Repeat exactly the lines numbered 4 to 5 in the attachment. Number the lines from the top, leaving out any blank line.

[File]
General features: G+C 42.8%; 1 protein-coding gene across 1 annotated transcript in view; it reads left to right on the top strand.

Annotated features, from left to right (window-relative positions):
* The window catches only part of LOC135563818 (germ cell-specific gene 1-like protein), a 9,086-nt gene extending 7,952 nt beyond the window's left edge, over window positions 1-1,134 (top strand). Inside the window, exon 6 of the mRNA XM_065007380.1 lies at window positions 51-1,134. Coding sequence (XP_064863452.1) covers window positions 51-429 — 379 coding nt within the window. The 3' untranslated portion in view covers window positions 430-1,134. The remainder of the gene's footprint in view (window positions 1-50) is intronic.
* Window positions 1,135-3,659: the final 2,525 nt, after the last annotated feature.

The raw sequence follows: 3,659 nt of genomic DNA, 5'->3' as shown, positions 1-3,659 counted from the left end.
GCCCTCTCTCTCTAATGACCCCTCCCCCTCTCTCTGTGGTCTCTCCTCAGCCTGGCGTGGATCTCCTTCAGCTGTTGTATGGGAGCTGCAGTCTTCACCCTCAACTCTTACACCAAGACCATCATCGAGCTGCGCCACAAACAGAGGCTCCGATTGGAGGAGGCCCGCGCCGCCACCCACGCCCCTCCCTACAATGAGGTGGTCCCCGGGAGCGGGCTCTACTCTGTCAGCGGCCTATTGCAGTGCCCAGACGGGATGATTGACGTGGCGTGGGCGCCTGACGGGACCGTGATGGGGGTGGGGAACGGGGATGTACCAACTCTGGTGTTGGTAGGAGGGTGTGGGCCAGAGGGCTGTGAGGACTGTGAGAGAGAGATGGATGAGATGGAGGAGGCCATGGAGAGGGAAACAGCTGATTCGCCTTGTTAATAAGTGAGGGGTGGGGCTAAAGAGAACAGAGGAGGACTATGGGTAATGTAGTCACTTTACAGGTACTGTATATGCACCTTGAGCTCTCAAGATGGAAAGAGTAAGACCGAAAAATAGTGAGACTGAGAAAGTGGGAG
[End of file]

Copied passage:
* Window positions 1,135-3,659: the final 2,525 nt, after the last annotated feature.

The raw sequence follows: 3,659 nt of genomic DNA, 5'->3' as shown, positions 1-3,659 counted from the left end.